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Malaria prevention in the pregnant traveller: a review.
Travel Med Infect Dis. 2014 May-Jun; 12(3):229-36.TM

Abstract

Malaria is still a major threat to health in tropical regions. Particular attention should be directed to malaria prevention in infants and pregnant women as they are at high risk for plasmodial infection and complicated malaria. In this review, we summarize and discuss current evidence on malaria prevention in pregnant travellers. As neither anti-mosquito measures nor anti-malarial drugs have been proven to be unequivocally safe or toxic in pregnant women, the individual risk assessment should take into account the risk of transmission at the destination, the benefit of travelling despite being pregnant as well as the individual risk perception. All three factors may differ in various groups of travellers like tourist travellers, expatriate travellers as well as those visiting friends and relatives. For pregnant women, mefloquine appears to be the drug of choice for prophylaxis and stand by-therapy if no contraindications exist - despite recent renewed warnings related to prolonged side effects. In areas with high resistance against mefloquine or in women with contraindications to mefloquine, atovaquone-proguanil or artemether-lumefantrine should be considered as an option for stand-by emergency therapy. Nevertheless, evidence on the safety of anti-malarials especially during the first trimester is still insufficient.

Authors+Show Affiliations

Section Tropical Medicine and Infectious Diseases, I. Department of Internal Medicine, University Medical Center Hamburg-Eppendorf, Hamburg, Germany; Clinical Research, Bernhard Nocht Institute for Tropical Medicine, Hamburg, Germany.Section Tropical Medicine and Infectious Diseases, I. Department of Internal Medicine, University Medical Center Hamburg-Eppendorf, Hamburg, Germany; Clinical Research, Bernhard Nocht Institute for Tropical Medicine, Hamburg, Germany. Electronic address: cramer@bni-hamburg.de.

Pub Type(s)

Journal Article
Review

Language

eng

PubMed ID

24813714

Citation

Roggelin, Louise, and Jakob P. Cramer. "Malaria Prevention in the Pregnant Traveller: a Review." Travel Medicine and Infectious Disease, vol. 12, no. 3, 2014, pp. 229-36.
Roggelin L, Cramer JP. Malaria prevention in the pregnant traveller: a review. Travel Med Infect Dis. 2014;12(3):229-36.
Roggelin, L., & Cramer, J. P. (2014). Malaria prevention in the pregnant traveller: a review. Travel Medicine and Infectious Disease, 12(3), 229-36. https://doi.org/10.1016/j.tmaid.2014.04.007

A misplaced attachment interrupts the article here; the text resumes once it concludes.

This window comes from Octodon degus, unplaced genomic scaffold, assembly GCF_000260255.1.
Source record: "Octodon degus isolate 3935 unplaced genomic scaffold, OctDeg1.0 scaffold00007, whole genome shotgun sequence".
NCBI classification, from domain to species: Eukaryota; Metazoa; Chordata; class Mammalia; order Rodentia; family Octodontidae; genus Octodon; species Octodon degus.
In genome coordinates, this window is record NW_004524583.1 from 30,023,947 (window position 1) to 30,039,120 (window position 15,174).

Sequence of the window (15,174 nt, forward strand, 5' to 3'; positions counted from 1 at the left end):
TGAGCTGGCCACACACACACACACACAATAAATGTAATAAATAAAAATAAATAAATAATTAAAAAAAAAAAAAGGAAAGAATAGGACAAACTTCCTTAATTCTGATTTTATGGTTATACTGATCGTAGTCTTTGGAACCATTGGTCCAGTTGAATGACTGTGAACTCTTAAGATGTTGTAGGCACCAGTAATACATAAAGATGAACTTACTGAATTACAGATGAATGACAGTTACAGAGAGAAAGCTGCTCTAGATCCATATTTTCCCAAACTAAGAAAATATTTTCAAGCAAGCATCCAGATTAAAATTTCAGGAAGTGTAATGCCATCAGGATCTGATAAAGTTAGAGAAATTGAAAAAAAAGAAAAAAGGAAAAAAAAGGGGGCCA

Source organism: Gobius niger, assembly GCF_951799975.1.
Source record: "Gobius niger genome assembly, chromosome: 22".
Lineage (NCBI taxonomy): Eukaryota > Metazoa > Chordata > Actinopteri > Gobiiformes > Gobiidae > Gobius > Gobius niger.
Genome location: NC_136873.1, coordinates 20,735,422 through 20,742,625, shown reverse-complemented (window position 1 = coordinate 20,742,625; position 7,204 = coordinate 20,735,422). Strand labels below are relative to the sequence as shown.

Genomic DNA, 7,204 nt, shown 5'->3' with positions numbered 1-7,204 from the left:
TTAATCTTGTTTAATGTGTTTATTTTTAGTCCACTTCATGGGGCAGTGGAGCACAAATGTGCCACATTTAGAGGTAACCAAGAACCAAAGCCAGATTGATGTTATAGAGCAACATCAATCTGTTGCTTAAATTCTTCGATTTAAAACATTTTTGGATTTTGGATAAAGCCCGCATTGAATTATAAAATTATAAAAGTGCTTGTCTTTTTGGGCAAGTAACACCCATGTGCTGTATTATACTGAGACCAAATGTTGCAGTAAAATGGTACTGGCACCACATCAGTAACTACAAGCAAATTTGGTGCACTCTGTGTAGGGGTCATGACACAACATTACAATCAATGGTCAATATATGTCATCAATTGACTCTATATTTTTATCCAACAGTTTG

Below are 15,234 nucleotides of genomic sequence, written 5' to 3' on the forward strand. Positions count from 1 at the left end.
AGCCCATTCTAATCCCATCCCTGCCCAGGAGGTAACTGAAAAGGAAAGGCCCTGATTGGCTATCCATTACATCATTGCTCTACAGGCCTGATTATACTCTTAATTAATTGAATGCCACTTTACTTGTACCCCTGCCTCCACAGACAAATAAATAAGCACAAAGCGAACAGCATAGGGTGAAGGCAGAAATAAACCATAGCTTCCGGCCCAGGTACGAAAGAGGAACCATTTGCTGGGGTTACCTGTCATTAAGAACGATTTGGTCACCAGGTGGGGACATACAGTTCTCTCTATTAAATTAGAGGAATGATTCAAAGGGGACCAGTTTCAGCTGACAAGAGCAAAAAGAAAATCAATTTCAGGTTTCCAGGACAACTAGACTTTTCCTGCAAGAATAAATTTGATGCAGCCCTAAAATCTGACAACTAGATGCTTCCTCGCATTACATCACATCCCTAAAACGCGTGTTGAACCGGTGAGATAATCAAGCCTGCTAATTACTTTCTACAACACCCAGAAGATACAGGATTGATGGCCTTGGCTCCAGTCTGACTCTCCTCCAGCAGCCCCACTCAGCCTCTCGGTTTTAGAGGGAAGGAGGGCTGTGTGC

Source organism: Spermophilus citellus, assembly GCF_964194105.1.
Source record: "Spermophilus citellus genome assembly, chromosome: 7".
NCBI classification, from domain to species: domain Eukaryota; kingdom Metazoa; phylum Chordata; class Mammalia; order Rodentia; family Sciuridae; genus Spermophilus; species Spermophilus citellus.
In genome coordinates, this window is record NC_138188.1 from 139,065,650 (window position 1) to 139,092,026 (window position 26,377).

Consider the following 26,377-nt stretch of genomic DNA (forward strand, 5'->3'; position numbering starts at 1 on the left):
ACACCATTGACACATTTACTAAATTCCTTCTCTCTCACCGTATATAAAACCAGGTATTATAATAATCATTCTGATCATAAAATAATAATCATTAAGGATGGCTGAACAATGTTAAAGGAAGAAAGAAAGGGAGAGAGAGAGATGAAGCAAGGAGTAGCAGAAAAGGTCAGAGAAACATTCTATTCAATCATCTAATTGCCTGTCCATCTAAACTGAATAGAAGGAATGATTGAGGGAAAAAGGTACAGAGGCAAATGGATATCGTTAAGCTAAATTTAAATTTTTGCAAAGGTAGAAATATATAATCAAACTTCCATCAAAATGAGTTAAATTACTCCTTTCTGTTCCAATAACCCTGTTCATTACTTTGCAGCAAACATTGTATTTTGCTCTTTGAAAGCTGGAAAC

Roggelin L, Cramer JP. Malaria Prevention in the Pregnant Traveller: a Review. Travel Med Infect Dis. 2014;12(3):229-36. PubMed PMID: 24813714.
* Article titles in AMA citation format should be in sentence-case
TY - JOUR T1 - Malaria prevention in the pregnant traveller: a review. AU - Roggelin,Louise, AU - Cramer,Jakob P, Y1 - 2014/05/06/ PY - 2013/08/23/received PY - 2014/04/15/revised PY - 2014/04/24/accepted PY - 2014/5/13/entrez PY - 2014/5/13/pubmed PY - 2015/4/17/medline KW - Malaria prophylaxis KW - Pregnancy KW - Pregnant traveller KW - Stand-by emergency therapy KW - Trimester SP - 229 EP - 36 JF - Travel medicine and infectious disease JO - Travel Med Infect Dis VL - 12 IS - 3 N2 - Malaria is still a major threat to health in tropical regions. Particular attention should be directed to malaria prevention in infants and pregnant women as they are at high risk for plasmodial infection and complicated malaria. In this review, we summarize and discuss current evidence on malaria prevention in pregnant travellers. As neither anti-mosquito measures nor anti-malarial drugs have been proven to be unequivocally safe or toxic in pregnant women, the individual risk assessment should take into account the risk of transmission at the destination, the benefit of travelling despite being pregnant as well as the individual risk perception. All three factors may differ in various groups of travellers like tourist travellers, expatriate travellers as well as those visiting friends and relatives. For pregnant women, mefloquine appears to be the drug of choice for prophylaxis and stand by-therapy if no contraindications exist - despite recent renewed warnings related to prolonged side effects. In areas with high resistance against mefloquine or in women with contraindications to mefloquine, atovaquone-proguanil or artemether-lumefantrine should be considered as an option for stand-by emergency therapy. Nevertheless, evidence on the safety of anti-malarials especially during the first trimester is still insufficient. SN - 1873-0442 UR - https://www.unboundmedicine.com/medline/citation/24813714/full_citation L2 - https://linkinghub.elsevier.com/retrieve/pii/S1477-8939(14)00081-7 DB - PRIME DP - Unbound Medicine ER -